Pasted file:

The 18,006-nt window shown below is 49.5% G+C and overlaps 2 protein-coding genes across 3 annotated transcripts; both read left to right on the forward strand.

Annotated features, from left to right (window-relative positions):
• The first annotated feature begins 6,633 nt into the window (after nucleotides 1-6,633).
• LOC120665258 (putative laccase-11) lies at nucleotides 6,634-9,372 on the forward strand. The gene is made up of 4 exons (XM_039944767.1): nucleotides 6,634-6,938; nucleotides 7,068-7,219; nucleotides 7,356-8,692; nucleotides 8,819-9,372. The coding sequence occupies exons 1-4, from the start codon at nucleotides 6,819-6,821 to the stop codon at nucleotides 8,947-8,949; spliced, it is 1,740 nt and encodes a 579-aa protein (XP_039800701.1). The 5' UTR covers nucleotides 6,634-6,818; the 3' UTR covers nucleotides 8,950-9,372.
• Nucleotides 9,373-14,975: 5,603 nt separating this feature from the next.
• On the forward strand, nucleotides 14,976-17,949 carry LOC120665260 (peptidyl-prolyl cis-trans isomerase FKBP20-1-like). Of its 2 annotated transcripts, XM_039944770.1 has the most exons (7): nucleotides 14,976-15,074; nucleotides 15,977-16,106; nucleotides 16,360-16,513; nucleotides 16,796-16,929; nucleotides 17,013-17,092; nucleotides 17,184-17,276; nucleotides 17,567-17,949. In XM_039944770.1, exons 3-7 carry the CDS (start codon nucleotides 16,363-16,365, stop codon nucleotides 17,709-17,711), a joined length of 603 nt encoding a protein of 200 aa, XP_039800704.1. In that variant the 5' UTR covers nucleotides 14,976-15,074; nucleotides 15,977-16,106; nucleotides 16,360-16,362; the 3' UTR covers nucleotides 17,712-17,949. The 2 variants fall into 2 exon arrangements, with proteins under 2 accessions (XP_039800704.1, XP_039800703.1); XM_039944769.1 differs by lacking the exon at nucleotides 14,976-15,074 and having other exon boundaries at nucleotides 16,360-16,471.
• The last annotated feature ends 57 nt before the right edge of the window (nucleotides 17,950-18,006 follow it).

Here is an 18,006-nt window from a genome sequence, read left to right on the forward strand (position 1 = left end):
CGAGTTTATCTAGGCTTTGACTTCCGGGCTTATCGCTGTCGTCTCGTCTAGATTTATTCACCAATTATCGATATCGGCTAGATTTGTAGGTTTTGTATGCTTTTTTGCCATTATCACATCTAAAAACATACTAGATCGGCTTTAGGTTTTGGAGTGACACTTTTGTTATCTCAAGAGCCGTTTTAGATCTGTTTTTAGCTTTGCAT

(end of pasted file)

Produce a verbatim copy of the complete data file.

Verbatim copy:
The 18,006-nt window shown below is 49.5% G+C and overlaps 2 protein-coding genes across 3 annotated transcripts; both read left to right on the forward strand.

Annotated features, from left to right (window-relative positions):
• The first annotated feature begins 6,633 nt into the window (after nucleotides 1-6,633).
• LOC120665258 (putative laccase-11) lies at nucleotides 6,634-9,372 on the forward strand. The gene is made up of 4 exons (XM_039944767.1): nucleotides 6,634-6,938; nucleotides 7,068-7,219; nucleotides 7,356-8,692; nucleotides 8,819-9,372. The coding sequence occupies exons 1-4, from the start codon at nucleotides 6,819-6,821 to the stop codon at nucleotides 8,947-8,949; spliced, it is 1,740 nt and encodes a 579-aa protein (XP_039800701.1). The 5' UTR covers nucleotides 6,634-6,818; the 3' UTR covers nucleotides 8,950-9,372.
• Nucleotides 9,373-14,975: 5,603 nt separating this feature from the next.
• On the forward strand, nucleotides 14,976-17,949 carry LOC120665260 (peptidyl-prolyl cis-trans isomerase FKBP20-1-like). Of its 2 annotated transcripts, XM_039944770.1 has the most exons (7): nucleotides 14,976-15,074; nucleotides 15,977-16,106; nucleotides 16,360-16,513; nucleotides 16,796-16,929; nucleotides 17,013-17,092; nucleotides 17,184-17,276; nucleotides 17,567-17,949. In XM_039944770.1, exons 3-7 carry the CDS (start codon nucleotides 16,363-16,365, stop codon nucleotides 17,709-17,711), a joined length of 603 nt encoding a protein of 200 aa, XP_039800704.1. In that variant the 5' UTR covers nucleotides 14,976-15,074; nucleotides 15,977-16,106; nucleotides 16,360-16,362; the 3' UTR covers nucleotides 17,712-17,949. The 2 variants fall into 2 exon arrangements, with proteins under 2 accessions (XP_039800704.1, XP_039800703.1); XM_039944769.1 differs by lacking the exon at nucleotides 14,976-15,074 and having other exon boundaries at nucleotides 16,360-16,471.
• The last annotated feature ends 57 nt before the right edge of the window (nucleotides 17,950-18,006 follow it).

Here is an 18,006-nt window from a genome sequence, read left to right on the forward strand (position 1 = left end):
CGAGTTTATCTAGGCTTTGACTTCCGGGCTTATCGCTGTCGTCTCGTCTAGATTTATTCACCAATTATCGATATCGGCTAGATTTGTAGGTTTTGTATGCTTTTTTGCCATTATCACATCTAAAAACATACTAGATCGGCTTTAGGTTTTGGAGTGACACTTTTGTTATCTCAAGAGCCGTTTTAGATCTGTTTTTAGCTTTGCAT